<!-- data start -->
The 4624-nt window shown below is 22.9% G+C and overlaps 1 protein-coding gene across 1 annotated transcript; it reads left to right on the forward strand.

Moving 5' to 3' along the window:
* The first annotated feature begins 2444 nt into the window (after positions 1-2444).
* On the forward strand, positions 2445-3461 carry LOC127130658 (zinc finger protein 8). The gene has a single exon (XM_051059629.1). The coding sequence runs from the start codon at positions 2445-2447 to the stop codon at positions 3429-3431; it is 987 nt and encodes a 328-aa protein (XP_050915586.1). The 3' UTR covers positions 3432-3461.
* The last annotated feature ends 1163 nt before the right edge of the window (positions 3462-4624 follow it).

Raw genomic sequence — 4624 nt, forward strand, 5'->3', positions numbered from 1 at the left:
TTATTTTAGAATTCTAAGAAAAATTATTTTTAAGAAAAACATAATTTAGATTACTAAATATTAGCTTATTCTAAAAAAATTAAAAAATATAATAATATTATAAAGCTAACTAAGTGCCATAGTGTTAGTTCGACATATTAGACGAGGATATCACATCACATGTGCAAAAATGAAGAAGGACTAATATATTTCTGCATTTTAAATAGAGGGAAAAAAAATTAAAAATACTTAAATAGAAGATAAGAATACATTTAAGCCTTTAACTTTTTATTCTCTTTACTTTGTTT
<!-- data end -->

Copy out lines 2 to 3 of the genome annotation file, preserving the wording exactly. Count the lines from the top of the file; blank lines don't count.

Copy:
Moving 5' to 3' along the window:
* The first annotated feature begins 2444 nt into the window (after positions 1-2444).